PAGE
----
A 2017 Edgar Award Finalist
A revelatory biography exhumes the haunted origins of the man behind the immortal myth, bringing us "the closest we can get to understanding [Bram Stoker] and his iconic tale" (The New Yorker).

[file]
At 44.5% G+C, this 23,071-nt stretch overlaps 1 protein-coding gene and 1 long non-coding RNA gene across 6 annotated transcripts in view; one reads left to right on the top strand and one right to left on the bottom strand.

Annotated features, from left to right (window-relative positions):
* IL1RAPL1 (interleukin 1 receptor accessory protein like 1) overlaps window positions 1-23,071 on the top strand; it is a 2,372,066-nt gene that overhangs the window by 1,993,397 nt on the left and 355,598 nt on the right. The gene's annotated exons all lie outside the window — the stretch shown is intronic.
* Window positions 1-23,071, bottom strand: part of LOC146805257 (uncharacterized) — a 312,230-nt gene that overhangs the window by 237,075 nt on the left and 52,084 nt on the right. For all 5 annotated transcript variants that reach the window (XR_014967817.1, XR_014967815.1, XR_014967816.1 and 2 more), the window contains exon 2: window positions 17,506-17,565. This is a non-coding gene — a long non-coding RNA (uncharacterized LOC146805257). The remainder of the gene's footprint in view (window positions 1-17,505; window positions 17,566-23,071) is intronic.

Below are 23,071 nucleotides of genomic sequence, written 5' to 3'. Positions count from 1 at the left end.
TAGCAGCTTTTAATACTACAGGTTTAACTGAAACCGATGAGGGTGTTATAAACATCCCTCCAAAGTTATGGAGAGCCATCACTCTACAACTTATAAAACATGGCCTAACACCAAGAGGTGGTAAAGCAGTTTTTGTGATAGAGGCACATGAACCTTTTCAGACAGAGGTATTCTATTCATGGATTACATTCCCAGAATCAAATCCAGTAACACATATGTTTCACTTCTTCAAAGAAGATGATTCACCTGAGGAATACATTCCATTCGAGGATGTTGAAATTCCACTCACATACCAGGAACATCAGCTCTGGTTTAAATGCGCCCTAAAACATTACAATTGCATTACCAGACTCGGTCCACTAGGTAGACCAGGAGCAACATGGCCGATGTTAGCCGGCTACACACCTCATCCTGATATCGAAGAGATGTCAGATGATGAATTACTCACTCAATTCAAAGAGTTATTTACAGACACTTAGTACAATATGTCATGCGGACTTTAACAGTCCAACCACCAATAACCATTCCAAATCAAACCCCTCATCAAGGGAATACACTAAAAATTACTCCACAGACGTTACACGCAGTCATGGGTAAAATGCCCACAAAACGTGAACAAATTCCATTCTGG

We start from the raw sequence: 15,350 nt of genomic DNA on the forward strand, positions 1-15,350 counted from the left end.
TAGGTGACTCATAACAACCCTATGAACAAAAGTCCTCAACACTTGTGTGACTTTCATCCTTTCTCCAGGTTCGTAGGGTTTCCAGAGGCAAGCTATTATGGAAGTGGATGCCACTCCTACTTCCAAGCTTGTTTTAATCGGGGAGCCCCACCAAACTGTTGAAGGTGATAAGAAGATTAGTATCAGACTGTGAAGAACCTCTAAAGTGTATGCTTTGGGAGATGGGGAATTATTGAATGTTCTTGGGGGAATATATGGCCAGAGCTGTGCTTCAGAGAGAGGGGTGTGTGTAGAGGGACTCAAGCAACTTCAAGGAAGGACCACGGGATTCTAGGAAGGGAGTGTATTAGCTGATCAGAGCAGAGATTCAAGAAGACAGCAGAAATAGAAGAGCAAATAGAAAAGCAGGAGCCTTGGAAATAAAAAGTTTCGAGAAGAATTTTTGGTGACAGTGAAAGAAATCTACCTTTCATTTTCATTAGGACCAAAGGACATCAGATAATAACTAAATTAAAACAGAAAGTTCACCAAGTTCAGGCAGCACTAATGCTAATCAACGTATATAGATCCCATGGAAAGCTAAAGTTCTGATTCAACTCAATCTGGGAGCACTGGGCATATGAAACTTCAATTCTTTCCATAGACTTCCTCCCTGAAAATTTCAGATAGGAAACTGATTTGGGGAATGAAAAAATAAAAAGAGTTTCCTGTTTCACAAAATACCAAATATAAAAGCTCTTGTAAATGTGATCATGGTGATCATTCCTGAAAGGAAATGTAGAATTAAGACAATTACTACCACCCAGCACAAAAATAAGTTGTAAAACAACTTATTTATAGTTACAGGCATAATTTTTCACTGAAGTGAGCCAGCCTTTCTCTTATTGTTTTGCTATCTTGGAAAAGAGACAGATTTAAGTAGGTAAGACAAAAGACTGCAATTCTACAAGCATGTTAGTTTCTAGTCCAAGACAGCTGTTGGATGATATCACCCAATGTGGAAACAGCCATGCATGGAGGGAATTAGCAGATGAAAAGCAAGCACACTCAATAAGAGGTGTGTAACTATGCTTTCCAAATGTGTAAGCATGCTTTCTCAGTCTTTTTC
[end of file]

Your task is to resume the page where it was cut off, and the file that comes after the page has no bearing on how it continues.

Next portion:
In this groundbreaking portrait of the man who birthed an undying cultural icon, David J. Skal "pulls back the curtain to reveal the author who dreamed up this vampire" (TIME magazine). Examining the myriad anxieties plaguing the Victorian fin de siecle, Skal stages Bram Stoker's infirm childhood against a grisly tableau of medical mysteries and horrors: cholera and famine fever, childhood opium abuse, frantic bloodletting, mesmeric quack cures, and the gnawing obsession with "bad blood" that pervades Dracula. In later years, Stoker's ambiguous sexuality is explored through his passionate youthful correspondence with Walt Whitman, his adoration of the actor Sir Henry Irving, and his romantic rivalry with lifelong acquaintance Oscar Wilde—here portrayed as a stranger-than-fiction doppelgänger. Recalling the psychosexual contours of Stoker's life and art in splendidly gothic detail, Something in the Blood is the definitive biography for years to come.